Making kidney and pancreas distribution more equitable
With about 90,000 people waiting for a lifesaving kidney transplant, ensuring equitable allocation of kidneys is a priority for the entire donation and transplant community.
Kidney and pancreas policies took effect in 2021 that have improved access for key groups of candidates, including children, women, ethnic minorities and candidates who are particularly hard to match for biological reasons. Working together to continuously improve the system, UNOS and the donation and transplant community, including patients and families, developed these policies to increase equity in transplant access across the U.S.
But kidney and pancreas policy is still undergoing transformation – learn about continuous distribution, the future state of kidney and pancreas allocation.
New policies require candidates to meet medical eligibility criteria to be eligible for a required kidney share on the heart or lung match.
The required share threshold for simultaneous liver-kidney (SLK) allocation has expanded from 250 nautical miles to 500 nautical miles for eligible adult candidates (e.g., Status 1A or MELD of 29 or greater).
How will patients benefit?
- Prioritize candidates in a more flexible manner
- Better use of the limited supply of organs
- One distribution framework that applies to all organ types
A step on the path toward continuous distribution of organs
The new policies removed donation service area (DSA) and OPTN regions from kidney and pancreas allocation. While this is an important step toward more equitable allocation of organs, it’s not the end of the work to improve the system for patients.
The organ donation and transplant community is working together to introduce a new framework called continuous distribution. This new system is more fair and flexible because it will move organ allocation away from placing and considering patients by classifications and allow it to consider multiple factors all at once, using an overall score. Doing so will dissolve hard boundaries that exist in the current category-based system.
A continuous distribution framework will ensure that no single factor determines a patient’s priority on the waiting list.
Read more about continuous distribution and learn how patients will benefit.
The new system ensures no single factor determines placement.
More about kidney and pancreas allocation
The current kidney and pancreas allocation systems replaced a highly inconsistent set of local and regional boundaries historically used to allocate these organs. The current systems provide a consistent mechanism that treats transplant recipients equitably based on the distance between their transplant hospital and that of the organ donor.
These improvements developed as a result of the OPTN Board of Directors’ 2018 directive that organ-specific committees remove DSA and region from allocation policies to align with the OPTN Final Rule. The Final Rule requires that policies “shall not be based on the candidate’s place of residence or place of listing, except to the extent required” by the other requirements of the Rule.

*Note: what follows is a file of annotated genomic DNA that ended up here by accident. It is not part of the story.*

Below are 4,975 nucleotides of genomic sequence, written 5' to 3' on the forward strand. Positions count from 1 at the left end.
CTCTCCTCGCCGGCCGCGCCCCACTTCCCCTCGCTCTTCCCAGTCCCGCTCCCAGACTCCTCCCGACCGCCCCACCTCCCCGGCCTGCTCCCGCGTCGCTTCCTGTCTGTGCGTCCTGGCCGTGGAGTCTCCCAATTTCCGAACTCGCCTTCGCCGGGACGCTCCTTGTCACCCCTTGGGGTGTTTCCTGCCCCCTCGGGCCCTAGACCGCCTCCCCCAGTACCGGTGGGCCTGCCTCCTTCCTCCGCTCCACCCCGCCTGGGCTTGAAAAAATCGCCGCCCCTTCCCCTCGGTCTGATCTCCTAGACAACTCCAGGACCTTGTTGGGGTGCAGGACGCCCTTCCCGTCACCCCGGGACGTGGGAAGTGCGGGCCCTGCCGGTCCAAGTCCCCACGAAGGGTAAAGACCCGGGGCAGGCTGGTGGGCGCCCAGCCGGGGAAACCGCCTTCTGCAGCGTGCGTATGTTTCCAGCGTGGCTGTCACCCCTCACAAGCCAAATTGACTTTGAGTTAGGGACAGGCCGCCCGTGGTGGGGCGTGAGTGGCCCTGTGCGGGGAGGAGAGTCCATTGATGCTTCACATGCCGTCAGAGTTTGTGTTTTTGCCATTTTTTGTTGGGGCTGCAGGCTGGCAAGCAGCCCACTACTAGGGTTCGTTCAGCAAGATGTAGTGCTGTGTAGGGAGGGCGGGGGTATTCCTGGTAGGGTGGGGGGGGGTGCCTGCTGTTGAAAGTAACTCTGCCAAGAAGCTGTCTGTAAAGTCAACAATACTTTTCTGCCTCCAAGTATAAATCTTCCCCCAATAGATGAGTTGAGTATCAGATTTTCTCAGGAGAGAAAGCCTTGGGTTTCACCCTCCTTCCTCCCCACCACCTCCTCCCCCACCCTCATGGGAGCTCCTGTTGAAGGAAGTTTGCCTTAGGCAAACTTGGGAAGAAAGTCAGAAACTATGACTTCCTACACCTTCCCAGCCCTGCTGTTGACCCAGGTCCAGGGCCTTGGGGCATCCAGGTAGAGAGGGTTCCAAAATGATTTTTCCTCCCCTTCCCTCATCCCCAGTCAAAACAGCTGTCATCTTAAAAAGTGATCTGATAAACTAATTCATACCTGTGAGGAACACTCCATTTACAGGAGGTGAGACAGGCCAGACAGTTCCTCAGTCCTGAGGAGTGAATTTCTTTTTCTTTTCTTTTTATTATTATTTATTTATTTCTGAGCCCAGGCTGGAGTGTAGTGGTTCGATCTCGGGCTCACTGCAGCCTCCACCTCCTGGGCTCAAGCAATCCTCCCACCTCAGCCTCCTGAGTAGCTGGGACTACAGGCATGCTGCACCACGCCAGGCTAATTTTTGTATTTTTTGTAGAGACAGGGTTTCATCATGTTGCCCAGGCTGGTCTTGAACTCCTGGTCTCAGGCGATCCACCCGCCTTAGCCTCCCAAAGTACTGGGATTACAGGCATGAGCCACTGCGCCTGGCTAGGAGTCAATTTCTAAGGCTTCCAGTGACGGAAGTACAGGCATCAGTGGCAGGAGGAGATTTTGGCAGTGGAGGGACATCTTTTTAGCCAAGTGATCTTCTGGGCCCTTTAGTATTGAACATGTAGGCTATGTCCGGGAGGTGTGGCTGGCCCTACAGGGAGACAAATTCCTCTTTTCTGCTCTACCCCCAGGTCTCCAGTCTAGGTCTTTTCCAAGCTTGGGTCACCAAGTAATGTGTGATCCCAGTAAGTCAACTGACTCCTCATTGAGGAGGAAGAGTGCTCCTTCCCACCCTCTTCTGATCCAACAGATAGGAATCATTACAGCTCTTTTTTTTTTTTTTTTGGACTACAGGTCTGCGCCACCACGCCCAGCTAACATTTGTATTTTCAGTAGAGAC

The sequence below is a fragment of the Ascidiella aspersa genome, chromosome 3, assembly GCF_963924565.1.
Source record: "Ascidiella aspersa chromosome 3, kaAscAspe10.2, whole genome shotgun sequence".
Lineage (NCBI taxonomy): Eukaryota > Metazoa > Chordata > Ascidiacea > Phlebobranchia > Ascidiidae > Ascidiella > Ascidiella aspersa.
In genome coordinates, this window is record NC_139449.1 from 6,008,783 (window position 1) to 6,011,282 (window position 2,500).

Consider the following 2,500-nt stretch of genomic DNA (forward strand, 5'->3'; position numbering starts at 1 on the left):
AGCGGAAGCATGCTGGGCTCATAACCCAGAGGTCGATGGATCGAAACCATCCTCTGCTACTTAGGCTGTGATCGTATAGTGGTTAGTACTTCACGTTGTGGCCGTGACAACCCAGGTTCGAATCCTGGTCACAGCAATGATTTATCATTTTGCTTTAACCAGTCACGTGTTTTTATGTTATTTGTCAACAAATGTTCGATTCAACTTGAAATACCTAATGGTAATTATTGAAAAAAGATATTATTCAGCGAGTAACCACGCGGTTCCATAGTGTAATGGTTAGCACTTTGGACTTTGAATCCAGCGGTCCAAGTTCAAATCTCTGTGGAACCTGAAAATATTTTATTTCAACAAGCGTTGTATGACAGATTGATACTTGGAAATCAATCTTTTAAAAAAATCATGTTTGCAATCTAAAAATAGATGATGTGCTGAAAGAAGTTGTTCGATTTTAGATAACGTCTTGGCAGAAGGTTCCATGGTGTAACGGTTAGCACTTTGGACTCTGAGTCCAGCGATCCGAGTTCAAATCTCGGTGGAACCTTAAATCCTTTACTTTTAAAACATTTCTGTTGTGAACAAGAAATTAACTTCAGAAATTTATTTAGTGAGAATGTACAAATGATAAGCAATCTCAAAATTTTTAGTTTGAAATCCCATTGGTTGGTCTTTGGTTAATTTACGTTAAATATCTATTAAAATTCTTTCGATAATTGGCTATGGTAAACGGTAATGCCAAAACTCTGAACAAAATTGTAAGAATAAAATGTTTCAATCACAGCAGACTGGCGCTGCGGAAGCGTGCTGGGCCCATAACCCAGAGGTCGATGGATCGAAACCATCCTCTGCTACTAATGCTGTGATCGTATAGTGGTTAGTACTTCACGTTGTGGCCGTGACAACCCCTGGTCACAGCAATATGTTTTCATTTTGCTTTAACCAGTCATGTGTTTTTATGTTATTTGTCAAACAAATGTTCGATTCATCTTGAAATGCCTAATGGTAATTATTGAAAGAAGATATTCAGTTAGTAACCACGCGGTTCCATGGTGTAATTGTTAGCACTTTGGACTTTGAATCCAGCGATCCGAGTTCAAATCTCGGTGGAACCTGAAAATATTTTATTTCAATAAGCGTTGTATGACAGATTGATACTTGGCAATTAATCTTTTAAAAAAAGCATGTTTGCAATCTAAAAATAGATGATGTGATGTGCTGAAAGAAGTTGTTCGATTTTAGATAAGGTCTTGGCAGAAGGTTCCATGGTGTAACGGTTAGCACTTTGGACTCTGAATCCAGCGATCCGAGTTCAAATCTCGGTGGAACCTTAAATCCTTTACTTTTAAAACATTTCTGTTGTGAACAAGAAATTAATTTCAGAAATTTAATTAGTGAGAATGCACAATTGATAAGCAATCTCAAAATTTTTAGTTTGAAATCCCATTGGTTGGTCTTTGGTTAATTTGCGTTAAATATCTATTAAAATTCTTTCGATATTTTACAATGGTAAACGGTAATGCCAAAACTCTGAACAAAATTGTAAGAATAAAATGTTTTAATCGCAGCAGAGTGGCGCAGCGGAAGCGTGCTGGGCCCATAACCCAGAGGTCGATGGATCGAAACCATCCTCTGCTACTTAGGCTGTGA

Current match sequencing is based on geographical distance between donor and recipient instead of fixed DSA and regional boundaries. This ensures that the system is based appropriately on the medical needs of patients rather than artificial dictates of geography.
The Kidney Transplantation and Pancreas Transplantation committees are working to transition kidney and pancreas policy to the continuous distribution framework. Learn more about the series of steps they are taking to build the framework with the community’s input.
How do we track policy success?
We look at the data.
29% increase in kidney transplants*
Essential reading and resources
Kidney monitoring data shows 29% increase in transplant
Two-year monitoring report continues to show improvements in equity in access to kidney transplants for several key populations
Overcoming the financial obstacles to living donation
How the National Living Donor Assistance Center enables people to make the lifesaving decision to become a living donor.
Nashville’s Ascension Saint Thomas Hospital West’s focus on quality improvement
When a community-based transplant hospital grew their kidney program, a UNOS improvement initiative helped them strengthen and improve their processes.
Data dashboard monitors equity in access to transplant
UNOS researchers discuss how the OPTN tracks equity through Access to Transplant Score.
Building a new, more flexible system for organ allocation
How multi-criteria decision-making methodologies and big data analytics are helping to design continuous distribution policies
- Information about waiting time modifications for Black kidney candidates
- Brochures: Questions and answers for transplant candidates (English and Spanish versions)
- Information about transplant
- Learn about living donation